The Sixers Need More Pieces
The Sixers have an interesting team balance this season. After losing Dario Saric and Robert Covington, two incredibly valuable rotation players, the Sixers inserted Jimmy Butler into the line-up, with mixed results, and are still third in the Eastern Conference.
The Sixers starting lineup is impressive to say the least. Sporting who is likely today’s best center Joel Embiid, Australian point-forward Ben Simmons, and the proven Jimmy Butler, Philly touts a big 3 that can match up with the best in the league. There are times where who has the ball needs to be defined, as each of those stars seem most effective in playmaking situations, but with outlets in J.J. Redick and Mike Muscala the Sixers aren’t starved for balance.
Once you see the Sixers bench, the concerns arise. Against Memphis, the Sixers only went nine deep into their bench. T.J. McConnell, Landry Shamet, Furkan Korkmaz, and Amir Johnson were the only bench players to see action Sunday against the Grizzlies. Yes, with Wilson Chandler out the Sixers are limited. But the inclusion of Chandler doesn’t inspire much in terms of spelling the first unit. Perhaps Shake Milton or Demetrius Jackson will get a call to contribute off the bench. McConnell is a gritty guard, but his inability to shoot and aptitude finishing at the rim does more to crowd the court than balance it.
Can the Raptors Stop the Sixers Inside?
The Sixers are team built to score in the paint. Between Ben Simmons and Joel Embiid, the Toronto Raptors need to find a way to stop two players that can get to the rim at ease as well as dish it out to the wing for an open look.
Their versatility is made clear when you see the Sixers are 14th in the NBA at percentage of points as 2-pointers and 18th in the NBA at percentage of points from three. A big problem for the Raptors is that the Sixers almost reverse the roles of the big and small as a 6’9 Ben Simmons is the one attacking the paint allowing for Embiid to choose whether to be a roller or a cutter.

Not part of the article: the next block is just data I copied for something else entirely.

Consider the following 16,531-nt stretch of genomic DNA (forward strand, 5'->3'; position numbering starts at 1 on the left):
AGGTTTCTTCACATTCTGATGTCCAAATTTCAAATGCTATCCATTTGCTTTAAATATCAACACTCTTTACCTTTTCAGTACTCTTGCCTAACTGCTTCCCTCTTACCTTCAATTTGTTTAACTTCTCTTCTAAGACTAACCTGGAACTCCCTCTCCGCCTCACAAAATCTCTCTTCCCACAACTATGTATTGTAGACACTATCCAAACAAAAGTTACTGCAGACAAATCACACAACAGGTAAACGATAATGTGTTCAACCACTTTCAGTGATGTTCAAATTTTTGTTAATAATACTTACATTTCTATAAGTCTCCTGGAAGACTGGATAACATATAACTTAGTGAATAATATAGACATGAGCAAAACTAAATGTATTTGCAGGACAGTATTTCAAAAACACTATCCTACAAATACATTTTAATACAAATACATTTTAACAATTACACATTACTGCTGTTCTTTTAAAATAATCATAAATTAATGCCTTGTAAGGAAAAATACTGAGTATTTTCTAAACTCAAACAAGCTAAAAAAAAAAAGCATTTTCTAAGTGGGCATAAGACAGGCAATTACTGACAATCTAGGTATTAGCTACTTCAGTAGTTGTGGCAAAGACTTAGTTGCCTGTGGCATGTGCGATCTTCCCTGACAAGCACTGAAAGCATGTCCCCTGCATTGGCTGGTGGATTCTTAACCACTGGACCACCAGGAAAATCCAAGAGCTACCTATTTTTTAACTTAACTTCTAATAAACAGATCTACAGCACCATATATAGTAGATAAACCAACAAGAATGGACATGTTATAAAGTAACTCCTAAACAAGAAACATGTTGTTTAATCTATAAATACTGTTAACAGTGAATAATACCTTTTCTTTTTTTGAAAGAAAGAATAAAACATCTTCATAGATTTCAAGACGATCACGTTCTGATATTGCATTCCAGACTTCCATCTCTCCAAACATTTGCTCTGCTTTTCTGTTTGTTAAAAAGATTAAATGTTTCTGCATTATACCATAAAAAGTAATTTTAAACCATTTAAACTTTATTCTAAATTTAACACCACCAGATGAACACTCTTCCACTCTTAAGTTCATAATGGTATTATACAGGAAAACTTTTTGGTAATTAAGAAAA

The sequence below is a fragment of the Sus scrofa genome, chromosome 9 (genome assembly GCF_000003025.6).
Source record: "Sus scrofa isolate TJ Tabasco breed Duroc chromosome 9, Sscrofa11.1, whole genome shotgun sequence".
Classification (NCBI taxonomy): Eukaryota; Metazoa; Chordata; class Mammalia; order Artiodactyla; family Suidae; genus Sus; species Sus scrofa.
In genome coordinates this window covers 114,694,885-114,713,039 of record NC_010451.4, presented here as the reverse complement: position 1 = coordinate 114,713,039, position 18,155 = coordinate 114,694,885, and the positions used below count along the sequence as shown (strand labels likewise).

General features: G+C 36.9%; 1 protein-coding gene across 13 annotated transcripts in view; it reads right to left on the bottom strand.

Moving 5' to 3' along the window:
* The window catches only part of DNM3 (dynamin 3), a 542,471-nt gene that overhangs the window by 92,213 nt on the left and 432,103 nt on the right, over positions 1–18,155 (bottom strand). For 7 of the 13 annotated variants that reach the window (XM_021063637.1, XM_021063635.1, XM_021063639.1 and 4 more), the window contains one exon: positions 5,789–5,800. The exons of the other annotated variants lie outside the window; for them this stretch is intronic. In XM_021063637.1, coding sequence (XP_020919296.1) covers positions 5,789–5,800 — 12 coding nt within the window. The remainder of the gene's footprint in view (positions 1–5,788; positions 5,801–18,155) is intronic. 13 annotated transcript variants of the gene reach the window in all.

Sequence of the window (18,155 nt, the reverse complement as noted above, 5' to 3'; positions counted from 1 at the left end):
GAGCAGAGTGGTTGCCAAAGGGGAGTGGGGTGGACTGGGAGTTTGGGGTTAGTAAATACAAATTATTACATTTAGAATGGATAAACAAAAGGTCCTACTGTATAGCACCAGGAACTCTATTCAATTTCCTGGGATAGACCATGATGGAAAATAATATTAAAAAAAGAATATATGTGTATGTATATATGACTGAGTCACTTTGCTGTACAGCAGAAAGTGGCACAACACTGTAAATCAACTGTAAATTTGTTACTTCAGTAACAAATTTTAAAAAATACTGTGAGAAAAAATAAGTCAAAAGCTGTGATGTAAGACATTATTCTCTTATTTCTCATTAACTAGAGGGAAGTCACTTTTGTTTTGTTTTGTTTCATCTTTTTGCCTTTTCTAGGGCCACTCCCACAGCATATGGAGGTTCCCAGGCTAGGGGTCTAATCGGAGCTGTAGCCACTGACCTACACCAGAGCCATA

An easy statement is that the Raptors just need to switch well and crowd the dribbler so as to not allow easy kick-out passes. Unfortunately the Sixers are an incredibly difficult team to switch against as they maintain size and skill at almost every position. Don’t be surprised to see an incredibly fluid and deep rotation by Nick Nurse to challenge the Sixers versatility with his own.
Why has the Sixers’ Defence Regressed?
Last season, the Sixers were top three in defensive rating. Relying on the talents of Embiid, Covington, and Simmons, the Sixers were able to switch at a lot of positions. This year, even with the swap of Covington and Butler, the Sixers have fallen to eleventh in defensive rating and its head scratching as to why.
One clear point of weakness for the Sixers is their struggles defending the most basic play in basketball, the pick and roll. While off-ball screens are generally switched without hesitation, on-ball screens are played very conservatively by the Sixers as they drop the center deep to protect the paint. Embiid is an excellent defender but this conservative approach actually stifles his defensive ability, placing him in a no-mans-land in hopes of the perimeter defender recovering on to the ball.